Resolving Personal Struggles Through Food: So Close, Yet So Far
by Renuka Koilpillai
The film The Trip to Italy (dir. 2014 by Michael Winterbottom) grapples with the struggles of professional and personal fulfillment. Steve Coogan and Rob Brydon, both actors, have had trouble finding work and managing their family relationships. When tasked with touring Italy to review restaurants for a British newspaper, it appears that Coogan and Brydon use comedy disguises their unhappiness. The film takes careful effort directly to contrast the demeanor of the two main characters with the chefs and other diners of each restaurant they visit. By contrasting Coogan and Brydon’s behaviour to the passion-filled work of the chefs and the other gratified diners, the film accurately portrays Coogan and Brydon struggling with their lives while being surrounded by people who seem to content appreciating the food around them.
One of the most notable features of the film is the display of food preparation at each restaurant Coogan and Brydon visit. As the two characters sit at the table talking about their life, the camera often cuts to the kitchen to show the chefs preparing the food the two are about to eat. One prime example of this is during the last restaurant scene. During this meal, Coogan and Brydon are having a conversation with Emma and Joe about what their life is going to be like after this trip, specifically Brydon who is talking about an acting role he just landed. As this conversation takes place, the audience gets a few quick shots of the kitchen. In the first snippet of the kitchen, there is a low-angle shot of one chef calling out the orders that are ready to be served. This shot portrays the chef as completely enthralled in his work. Because these shots are parallel edited with Coogan and Brydon’s conversation, they stand in stark contrast to the conversation. For this particular scene, Brydon is trying to convince everyone that the role he just received is one of the leading parts of the film, suggesting that it’s really not and that Brydon is dissatisfied with it. This message is heightened by the shots of the chefs who seem to be so satisfied with their work.
Another aspect of the film that portrays Coogan and Brydon’s personal struggles is their demeanor compared to the other diners in the restaurants. The two main characters often do impressions of famous actors while they are eating. These impressions are over the top and very loud, especially compared to the other diners. One scene that illustrates this contrast is the scene at the first restaurant in Italy. Coogan and Brydon are suggesting future career projects when they start to joke. The jokes begin to take over the conversation and distract from the main topic of discussion. The camera cuts to frames of some other diners who appear to be quieter and focused on their food and the content of their conversation. One of the other diners has his hands raised as if he is explaining something and the others around him are nodding. The body language suggests that they are having a more thoughtful discussion. These contrasting behaviours suggest that Coogan and Brydon act as other people even during their real life in order to distract from their problems, while other diners seem to content by appreciating their food.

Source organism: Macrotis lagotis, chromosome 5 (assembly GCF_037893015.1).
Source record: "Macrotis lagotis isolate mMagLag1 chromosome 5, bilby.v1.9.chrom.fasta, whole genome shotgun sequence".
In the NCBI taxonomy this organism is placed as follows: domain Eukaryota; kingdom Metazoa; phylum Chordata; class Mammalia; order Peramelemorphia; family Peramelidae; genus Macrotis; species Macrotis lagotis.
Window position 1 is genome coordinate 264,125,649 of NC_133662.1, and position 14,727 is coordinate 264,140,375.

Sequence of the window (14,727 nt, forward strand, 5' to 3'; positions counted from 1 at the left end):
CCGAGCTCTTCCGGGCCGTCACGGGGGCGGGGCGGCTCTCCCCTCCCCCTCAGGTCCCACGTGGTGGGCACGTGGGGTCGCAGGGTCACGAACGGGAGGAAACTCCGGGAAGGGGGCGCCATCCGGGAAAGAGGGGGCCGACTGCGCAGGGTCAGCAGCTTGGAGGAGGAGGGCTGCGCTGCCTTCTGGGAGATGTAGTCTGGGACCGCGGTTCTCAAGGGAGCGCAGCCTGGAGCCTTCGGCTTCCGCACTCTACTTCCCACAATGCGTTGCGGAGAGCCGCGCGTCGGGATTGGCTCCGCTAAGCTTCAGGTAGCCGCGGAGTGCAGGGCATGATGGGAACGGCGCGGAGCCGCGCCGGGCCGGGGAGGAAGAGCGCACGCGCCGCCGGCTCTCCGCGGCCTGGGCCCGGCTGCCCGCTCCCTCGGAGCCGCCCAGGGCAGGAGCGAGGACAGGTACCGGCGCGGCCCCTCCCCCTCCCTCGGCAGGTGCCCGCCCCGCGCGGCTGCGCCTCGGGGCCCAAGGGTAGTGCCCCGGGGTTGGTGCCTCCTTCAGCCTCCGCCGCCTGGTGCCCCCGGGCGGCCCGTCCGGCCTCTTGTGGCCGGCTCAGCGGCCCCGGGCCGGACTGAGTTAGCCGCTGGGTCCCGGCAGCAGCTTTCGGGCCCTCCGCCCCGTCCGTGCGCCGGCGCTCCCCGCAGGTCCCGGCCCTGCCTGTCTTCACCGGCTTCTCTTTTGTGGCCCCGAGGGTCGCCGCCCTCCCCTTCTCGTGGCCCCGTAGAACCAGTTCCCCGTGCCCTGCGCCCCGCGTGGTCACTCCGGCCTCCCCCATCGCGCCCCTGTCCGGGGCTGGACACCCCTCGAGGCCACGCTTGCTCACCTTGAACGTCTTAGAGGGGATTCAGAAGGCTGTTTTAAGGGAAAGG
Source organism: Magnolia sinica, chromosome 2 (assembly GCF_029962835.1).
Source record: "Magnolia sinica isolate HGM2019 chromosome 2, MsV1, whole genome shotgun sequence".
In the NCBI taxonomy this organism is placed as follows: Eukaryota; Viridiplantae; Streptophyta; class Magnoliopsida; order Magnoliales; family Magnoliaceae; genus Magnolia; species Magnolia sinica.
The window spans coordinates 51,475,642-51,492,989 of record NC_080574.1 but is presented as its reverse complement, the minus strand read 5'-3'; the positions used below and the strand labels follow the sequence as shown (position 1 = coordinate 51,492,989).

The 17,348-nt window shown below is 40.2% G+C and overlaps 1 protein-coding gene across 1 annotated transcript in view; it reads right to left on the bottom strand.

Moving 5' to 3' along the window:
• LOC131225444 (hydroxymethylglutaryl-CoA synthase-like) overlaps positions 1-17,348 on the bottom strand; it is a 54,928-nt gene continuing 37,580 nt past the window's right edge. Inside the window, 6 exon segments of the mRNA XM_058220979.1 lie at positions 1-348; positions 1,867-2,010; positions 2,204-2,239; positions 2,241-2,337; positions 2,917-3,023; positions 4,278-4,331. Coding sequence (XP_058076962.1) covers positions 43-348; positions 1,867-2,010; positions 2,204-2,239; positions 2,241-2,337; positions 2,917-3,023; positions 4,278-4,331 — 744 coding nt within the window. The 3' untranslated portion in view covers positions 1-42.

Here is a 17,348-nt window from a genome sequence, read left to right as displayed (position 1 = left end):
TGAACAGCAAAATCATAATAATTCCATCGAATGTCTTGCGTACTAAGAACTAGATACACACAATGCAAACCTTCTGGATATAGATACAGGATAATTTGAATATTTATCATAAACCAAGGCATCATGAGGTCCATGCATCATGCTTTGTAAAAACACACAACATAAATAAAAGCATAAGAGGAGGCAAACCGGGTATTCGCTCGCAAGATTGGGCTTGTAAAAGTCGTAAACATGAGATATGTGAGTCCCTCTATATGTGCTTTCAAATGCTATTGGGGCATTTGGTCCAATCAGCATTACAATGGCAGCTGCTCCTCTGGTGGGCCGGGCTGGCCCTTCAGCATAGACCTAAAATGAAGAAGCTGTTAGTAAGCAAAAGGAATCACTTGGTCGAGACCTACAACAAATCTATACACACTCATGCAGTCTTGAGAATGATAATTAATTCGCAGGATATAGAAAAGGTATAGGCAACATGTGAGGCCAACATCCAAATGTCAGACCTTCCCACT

Coogan and Brydon reveal many personal and professional struggles throughout the movie that are mostly laughed away in order to avoid the fact that they are both losing touch with their careers and families. The film portrays this message through the people who surround them in restaurants. On one hand, the chefs are so captivated in their work, that their demeanor calls attention to Coogan and Brydon’s eccentric behaviour. Additionally, the diners’ behaviour also contrasts that of the main characters’ because their presence, expression, and focus suggest that they are happy because they are appreciating the simpler things in life like food.
The Trip to Italy. Dir. Michael Winterbottom. Perf. Steve Coogan, Rob Brydon. BBC Films, 2014. DVD